Federal and Postal Disability Retirement: The Genre of the Narrative

Different genres purportedly possess internal mechanisms and tools of the trade which distinguish one art form from another; thus, fiction writers use various forms which, in the eyes of the “professionals” will elicit oohs and aahs regarding the technical beauty which heightens the art form; biographers invoke poetic license in recreating scenes and human expressions and emotions from an omniscient vantage point; then, there is the admixture of truth and fiction, of “true crime novels” which are allegedly “true” but in novelistic form, easily readable, commercially successful, and universally enjoyed — but in essence, it all comes down to good writing.  

Readability is the whole point of writing.  Yes, to remain true to the art form is important to the genre; and, yes, to be technically proficient in utilizing the mechanisms and tools of the trade engenders professional acclaim and self-aggrandizement.  But ultimately it all comes down to the ability and capacity to express what one wants to, and needs to, in order to convey to the audience the desired effect.  

So it is in Federal Disability Retirement.  For, as in the various forms of literary genres, the narrative form must be engaging, readable, succinct and streamlined.  Salacious details need not be included to get the attention of the OPM case worker.  

A FERS or CSRS Disability Retirement narrative in the form of the Applicant’s Statement of Disability should be the penultimate form of the art:  part biography, part non-fiction, part logical analysis, and certainly analogous to the true crime fiction — that is the narrative which will draw the OPM case worker into the world of the Federal or Postal Worker who is trying to persuade a bureaucrat to have a spoonful of sympathy in exchange for a cup of truth.

Sincerely,

Robert R. McGill, Esquire

Federal and Postal Disability Retirement: Guidance and the Void

Questions in life always abound; those who ask few, if any, questions, either retain an abundance of knowledge, are wanting of care, or merely meander through life in a muddle of marginality.

In enduring the administrative process of preparing, formulating and filing for Federal Disability Retirement benefits from the U.S. Office of Personnel Management, whether under FERS or CSRS, questions concerning the entire bureaucratic process are never fully answered at any stage of the process.  The void of clear, concise and definitive answers are often deferred — whether because of OPM’s actions, one’s own agency actions, or because the context and timing of the question must betray the patience of an immediate answer.

Guidance throughout the process is invaluable.  Remember — ultimately, Federal Disability Retirement is a legal process; yes, it is the filing of government standard forms; yes, it is “administrative” in nature, inasmuch as the benefit applied for must be submitted through an administrative agency — the U.S. Office of Personnel Management.  But whenever there are rights to have a “case” reconsidered; whenever that administrative “filing” may require an appeal to the U.S. Merit Systems Protection Board; whenever “anything” of such a nature is or may be required — it constitutes a legal process and procedure.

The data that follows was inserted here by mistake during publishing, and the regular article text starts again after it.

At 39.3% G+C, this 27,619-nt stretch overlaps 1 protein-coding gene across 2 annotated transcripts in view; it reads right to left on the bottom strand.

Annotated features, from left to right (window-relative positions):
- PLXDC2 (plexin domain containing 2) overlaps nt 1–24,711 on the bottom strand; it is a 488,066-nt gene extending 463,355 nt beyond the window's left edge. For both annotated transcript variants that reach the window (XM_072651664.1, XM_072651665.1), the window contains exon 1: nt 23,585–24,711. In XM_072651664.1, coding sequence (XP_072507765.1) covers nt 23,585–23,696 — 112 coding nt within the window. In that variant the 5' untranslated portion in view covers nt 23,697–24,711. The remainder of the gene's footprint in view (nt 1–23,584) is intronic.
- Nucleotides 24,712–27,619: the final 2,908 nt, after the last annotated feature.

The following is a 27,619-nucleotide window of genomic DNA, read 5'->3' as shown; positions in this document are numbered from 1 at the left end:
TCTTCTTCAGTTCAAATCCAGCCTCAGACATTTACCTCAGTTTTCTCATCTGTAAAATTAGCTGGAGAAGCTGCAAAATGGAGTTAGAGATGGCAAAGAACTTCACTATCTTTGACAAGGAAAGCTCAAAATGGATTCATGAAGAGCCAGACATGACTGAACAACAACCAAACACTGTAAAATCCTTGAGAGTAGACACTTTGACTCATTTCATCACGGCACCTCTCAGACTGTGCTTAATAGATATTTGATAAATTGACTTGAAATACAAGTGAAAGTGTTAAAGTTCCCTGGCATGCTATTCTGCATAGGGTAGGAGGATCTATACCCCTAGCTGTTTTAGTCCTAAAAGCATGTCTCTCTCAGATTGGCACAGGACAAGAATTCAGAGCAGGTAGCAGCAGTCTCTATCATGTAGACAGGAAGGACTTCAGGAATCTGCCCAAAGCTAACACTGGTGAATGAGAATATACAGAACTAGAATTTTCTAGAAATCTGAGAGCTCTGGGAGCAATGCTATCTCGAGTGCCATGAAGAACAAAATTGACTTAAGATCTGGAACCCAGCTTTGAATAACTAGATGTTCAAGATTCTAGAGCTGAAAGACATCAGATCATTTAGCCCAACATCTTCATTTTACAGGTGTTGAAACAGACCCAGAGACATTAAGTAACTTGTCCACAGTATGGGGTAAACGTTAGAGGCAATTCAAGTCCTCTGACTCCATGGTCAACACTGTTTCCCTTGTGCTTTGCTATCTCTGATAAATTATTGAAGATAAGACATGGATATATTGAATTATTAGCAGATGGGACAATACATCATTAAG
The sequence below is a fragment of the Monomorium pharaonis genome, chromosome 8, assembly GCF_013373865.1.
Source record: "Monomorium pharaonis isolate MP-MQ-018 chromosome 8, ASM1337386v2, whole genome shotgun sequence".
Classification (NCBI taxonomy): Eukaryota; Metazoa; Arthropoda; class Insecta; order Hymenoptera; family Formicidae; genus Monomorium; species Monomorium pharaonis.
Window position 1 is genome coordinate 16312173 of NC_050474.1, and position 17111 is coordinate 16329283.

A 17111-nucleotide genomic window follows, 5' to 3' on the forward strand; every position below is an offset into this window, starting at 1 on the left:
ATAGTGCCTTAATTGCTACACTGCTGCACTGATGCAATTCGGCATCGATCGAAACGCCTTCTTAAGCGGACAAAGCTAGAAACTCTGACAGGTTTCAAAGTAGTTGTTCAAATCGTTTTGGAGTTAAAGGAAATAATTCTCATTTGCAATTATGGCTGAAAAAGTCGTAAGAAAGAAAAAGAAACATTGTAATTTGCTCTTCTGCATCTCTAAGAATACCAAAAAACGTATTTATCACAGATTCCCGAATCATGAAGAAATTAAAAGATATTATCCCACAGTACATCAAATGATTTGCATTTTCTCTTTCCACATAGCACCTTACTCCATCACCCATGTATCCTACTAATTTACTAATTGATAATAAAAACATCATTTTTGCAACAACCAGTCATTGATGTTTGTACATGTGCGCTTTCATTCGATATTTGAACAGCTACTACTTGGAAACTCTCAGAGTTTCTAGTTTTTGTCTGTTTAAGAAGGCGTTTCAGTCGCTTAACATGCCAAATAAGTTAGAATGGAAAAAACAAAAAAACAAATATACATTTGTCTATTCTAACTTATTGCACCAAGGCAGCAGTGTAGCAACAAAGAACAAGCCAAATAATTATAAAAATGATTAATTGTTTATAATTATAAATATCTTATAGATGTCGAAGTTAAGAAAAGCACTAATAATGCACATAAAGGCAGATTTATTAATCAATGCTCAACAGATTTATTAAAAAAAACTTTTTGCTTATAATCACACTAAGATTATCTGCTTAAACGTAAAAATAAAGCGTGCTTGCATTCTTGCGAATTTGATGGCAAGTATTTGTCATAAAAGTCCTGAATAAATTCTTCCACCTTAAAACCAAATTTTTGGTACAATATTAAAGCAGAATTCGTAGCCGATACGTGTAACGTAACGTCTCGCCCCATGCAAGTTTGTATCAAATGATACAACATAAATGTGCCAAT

For a legal process, one normally requires legal guidance.  The void of legal guidance of those who have tried it without an attorney, is palpable.  Of course, guidance is separate from wisdom; and wisdom is differentiated from the mere providing of information — often of error.  Seek the proper guidance, and keep out of the void.

Sincerely,

Robert R. McGill, Esquire

Federal Disability Retirement: Formulating an Effective SF 3112A

The “heart of it all” is…   The medical report will provide the substantive basis; a supervisor’s statement may or may not be helpful or useful at all; legal arguments will certainly place the viability of the application for Federal Disability Retirement into its proper context and arguments which touch upon the legal basis will inevitably have their weight, impact and effect upon whether one has met by a preponderance of the evidence the legal criteria required to be eligible and entitled.  All of that aside, the SF 3112A — the Applicant’s Statement of Disability — is where the heart of the matter resides in preparing, formulating, and filing a Federal Disability Retirement application under FERS or CSRS. 

If a Federal or Postal employee is unsure of what to state, how to state it, or how much to reveal and state, that becomes a problem.  For, ultimately, the proper balance must be stricken — between that which is relevant as opposed to superfluous; between that which is substantive as opposed to self-defeating; and between that which is informational, as opposed to compelling.  Formulation takes thought and reflection.  Yes, the SF 3112A — the Applicant’s Statement of Disability — is the heart of it all.

Sincerely,

Robert R. McGill, Esquire